Herbs are a fantastic addition to any garden and landscape because, not only are they beautiful and aromatic, but they thrive on neglect, so they require very little effort. They are also the bright spot in countless recipes from across the globe. Fresh herbs are so easy to grow that you can skip buying them at the store!
Hot summers are just fine for herbs like rosemary, lavender, mint, thyme, sage, and oregano. And, although you generally have to plant these herbs from seedlings, they are hardy perennials that will hang around for years. But some herbs that are annual or biannual not only thrive in the chill of
early spring, but can be planted from seed.
Whether flat or curly-leaved, is a culinary favorite and thrives in the garden. Although it is biennial, the flavor of the leaves of the second year’s harvest can be a little bitter, so it should be replanted every year.
Parsley is tough, so go ahead and direct-sow the seeds in rich, moist soil about three weeks from the last frost date. Plant the seeds about ten inches apart in full sun, although they don’t mind a little light shade. They are slow to sprout, so soak the seeds in warm water for a day before planting.
You either love cilantro or you hate it. And if you love it, you’ll want to grow your own. Growing cilantro is all about timing. As soon as the weather turns warm, it bolts, which means that it goes to seed. Of course, that seed is coriander, which is a fantastic herb for baking, but still, the real action is in the leaves, itself. Like parsley, cilantro sprouts slowly, so don’t give up!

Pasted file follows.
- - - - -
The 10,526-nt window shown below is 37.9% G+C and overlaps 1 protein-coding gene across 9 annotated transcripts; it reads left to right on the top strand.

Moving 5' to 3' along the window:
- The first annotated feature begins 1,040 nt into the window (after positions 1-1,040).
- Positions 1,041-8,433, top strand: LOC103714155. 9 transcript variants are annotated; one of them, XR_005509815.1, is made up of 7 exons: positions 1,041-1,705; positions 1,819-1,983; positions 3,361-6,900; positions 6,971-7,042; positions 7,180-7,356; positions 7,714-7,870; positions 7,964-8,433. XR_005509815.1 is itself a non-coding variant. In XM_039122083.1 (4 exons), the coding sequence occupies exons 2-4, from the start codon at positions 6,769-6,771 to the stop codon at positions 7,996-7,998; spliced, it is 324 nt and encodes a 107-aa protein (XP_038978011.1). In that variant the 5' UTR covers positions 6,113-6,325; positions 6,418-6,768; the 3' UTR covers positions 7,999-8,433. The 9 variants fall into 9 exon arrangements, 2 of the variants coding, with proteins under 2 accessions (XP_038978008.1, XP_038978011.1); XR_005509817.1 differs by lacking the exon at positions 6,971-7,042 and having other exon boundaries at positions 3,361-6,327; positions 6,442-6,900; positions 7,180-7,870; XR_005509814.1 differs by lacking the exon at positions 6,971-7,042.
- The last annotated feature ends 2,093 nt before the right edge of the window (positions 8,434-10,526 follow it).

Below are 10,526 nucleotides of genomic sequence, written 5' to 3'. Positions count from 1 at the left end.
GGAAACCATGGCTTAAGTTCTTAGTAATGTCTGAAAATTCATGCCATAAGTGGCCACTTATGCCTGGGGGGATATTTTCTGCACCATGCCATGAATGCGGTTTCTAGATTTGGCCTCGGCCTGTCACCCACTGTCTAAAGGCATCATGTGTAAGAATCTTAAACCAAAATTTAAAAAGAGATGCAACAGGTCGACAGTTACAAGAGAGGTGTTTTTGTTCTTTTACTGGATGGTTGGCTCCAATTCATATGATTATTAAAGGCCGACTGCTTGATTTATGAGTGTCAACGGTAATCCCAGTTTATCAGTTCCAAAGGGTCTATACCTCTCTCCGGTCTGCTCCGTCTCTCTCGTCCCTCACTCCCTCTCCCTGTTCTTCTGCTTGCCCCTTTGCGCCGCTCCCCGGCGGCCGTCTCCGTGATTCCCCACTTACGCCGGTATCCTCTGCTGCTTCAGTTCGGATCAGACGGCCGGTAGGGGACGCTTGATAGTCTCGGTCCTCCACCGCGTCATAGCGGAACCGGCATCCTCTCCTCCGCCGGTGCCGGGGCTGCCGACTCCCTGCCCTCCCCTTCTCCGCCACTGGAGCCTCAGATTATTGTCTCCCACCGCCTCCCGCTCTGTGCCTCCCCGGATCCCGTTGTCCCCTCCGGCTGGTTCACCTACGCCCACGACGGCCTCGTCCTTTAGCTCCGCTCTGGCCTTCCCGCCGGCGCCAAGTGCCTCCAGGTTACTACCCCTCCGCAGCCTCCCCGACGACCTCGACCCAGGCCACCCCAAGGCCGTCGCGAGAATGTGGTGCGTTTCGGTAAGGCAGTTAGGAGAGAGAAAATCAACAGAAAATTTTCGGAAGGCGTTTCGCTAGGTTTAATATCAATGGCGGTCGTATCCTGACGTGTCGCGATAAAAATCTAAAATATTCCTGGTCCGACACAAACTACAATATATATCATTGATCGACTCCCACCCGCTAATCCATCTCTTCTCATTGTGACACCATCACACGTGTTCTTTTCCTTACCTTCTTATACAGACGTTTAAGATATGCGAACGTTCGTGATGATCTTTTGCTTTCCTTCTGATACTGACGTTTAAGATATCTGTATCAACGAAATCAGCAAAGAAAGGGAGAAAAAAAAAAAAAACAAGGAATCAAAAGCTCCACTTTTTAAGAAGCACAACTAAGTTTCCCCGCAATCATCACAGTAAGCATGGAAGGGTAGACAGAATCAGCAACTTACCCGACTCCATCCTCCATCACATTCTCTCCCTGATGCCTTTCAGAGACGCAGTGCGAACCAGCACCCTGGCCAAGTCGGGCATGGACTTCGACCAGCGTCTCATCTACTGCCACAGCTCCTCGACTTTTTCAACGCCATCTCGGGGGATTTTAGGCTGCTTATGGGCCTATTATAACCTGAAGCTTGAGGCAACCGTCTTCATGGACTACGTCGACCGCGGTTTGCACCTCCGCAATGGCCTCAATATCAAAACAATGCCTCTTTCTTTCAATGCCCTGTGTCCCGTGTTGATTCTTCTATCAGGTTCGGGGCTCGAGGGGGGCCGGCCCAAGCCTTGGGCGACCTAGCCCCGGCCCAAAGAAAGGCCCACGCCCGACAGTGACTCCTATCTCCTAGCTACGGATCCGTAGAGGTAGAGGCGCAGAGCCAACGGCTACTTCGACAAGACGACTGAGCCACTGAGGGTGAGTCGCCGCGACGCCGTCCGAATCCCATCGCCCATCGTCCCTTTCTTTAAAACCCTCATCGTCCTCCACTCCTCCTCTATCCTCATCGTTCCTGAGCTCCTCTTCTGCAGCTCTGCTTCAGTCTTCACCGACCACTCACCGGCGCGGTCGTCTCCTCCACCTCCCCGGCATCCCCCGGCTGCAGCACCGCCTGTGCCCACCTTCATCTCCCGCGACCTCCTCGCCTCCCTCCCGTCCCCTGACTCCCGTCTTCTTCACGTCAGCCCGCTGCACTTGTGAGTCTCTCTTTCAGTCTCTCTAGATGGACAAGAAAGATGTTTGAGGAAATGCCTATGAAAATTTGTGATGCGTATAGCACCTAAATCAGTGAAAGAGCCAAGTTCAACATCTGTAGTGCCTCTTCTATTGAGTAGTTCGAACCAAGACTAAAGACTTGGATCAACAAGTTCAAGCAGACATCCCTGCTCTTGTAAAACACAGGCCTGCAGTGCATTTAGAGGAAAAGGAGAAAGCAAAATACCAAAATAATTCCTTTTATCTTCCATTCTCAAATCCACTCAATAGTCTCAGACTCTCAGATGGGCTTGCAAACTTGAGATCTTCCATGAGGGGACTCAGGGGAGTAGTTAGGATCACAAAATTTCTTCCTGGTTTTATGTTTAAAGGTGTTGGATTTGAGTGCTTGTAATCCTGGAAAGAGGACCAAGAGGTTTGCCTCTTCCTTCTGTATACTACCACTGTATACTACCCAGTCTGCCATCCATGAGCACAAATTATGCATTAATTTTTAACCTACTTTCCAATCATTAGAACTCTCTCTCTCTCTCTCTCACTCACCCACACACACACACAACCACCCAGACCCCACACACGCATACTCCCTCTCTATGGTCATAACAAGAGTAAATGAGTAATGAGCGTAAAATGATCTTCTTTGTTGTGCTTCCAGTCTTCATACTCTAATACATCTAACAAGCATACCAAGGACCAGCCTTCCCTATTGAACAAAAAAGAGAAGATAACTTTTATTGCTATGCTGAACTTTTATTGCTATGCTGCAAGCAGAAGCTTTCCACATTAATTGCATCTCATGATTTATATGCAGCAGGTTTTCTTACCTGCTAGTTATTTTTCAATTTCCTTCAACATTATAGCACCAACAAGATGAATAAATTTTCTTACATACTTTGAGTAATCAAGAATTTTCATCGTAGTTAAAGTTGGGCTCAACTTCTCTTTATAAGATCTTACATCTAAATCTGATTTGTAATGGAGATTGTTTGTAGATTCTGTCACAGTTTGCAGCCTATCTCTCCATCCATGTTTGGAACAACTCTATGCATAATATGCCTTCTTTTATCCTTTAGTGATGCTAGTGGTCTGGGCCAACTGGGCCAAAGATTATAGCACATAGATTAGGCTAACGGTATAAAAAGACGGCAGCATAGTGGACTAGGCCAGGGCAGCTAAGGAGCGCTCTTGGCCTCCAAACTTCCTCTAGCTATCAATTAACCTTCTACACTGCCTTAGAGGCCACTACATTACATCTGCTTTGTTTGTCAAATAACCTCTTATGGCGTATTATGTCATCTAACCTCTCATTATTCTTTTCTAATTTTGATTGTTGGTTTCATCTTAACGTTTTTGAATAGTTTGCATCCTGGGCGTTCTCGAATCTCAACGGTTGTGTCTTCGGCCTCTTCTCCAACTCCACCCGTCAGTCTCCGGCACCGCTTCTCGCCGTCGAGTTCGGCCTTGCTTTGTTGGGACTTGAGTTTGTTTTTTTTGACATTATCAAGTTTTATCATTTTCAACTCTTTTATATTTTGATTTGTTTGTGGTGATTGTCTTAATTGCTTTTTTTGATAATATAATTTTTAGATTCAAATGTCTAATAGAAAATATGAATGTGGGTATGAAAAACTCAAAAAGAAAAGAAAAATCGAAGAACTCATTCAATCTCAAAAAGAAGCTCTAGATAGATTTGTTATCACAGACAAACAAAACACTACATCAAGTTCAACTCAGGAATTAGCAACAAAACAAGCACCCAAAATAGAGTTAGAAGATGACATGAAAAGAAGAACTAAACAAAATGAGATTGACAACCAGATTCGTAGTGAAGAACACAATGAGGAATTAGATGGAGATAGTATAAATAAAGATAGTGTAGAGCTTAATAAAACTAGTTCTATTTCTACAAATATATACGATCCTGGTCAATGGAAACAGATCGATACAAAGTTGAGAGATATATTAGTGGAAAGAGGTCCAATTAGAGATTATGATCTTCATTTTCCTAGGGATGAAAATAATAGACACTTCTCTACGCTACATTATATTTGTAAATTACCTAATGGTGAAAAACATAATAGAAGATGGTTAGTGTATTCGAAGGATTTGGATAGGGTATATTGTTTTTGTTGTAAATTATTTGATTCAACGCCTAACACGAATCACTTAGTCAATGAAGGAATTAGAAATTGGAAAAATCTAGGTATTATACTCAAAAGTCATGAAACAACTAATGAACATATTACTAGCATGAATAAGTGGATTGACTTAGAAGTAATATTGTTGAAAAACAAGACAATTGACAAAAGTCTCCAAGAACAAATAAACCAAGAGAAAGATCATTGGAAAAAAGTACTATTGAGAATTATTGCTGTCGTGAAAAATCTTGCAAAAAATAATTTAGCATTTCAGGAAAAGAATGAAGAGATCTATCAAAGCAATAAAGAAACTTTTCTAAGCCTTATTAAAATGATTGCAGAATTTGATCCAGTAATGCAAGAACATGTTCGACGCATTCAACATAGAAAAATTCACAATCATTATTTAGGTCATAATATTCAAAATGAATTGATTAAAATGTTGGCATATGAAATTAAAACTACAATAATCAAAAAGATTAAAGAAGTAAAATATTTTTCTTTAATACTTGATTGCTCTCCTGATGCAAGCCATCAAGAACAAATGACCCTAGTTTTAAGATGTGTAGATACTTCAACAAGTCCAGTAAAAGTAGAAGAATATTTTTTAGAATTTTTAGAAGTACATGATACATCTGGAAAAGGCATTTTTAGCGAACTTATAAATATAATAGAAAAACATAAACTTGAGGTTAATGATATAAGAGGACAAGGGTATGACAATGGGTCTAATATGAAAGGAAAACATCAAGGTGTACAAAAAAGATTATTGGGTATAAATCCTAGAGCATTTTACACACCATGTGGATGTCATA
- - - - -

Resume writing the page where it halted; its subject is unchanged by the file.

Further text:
Plant the seeds a few inches apart in rich soil and then plant new seeds every few days so that when one plant goes to seed, you have another right behind it. Don’t fertilize cilantro. Just let it do its own thing.
The feathery leaves of the dill plant add an incomparable flavor that’s delicate and subtle, yet instantly identifiable. They take up a bit more space in the garden, and branches can be a bit spindly, so you may have to stake them to protect them from the winds of summer storms. Whereas parsley and cilantro can be planted from seedlings as easily as from seed, dill does not like to be transplanted, and prefers to be direct-sown.
Plant dill seeds twelve to eighteen inches apart. Like cilantro, plant progressively every few days to ensure a constant supply as they bolt over the summer.
Cilantro is fairly pest-free, so it makes for a carefree planting. Parsley and dill, however, are favorites of the parsley worm, which can be quite ravenous. That said, these worms eventually become gorgeous swallowtail butterflies, so be kind. Either remove them by hand or, as many gardeners choose to do, plant a patch of parsley and dill that is JUST for the parley worms!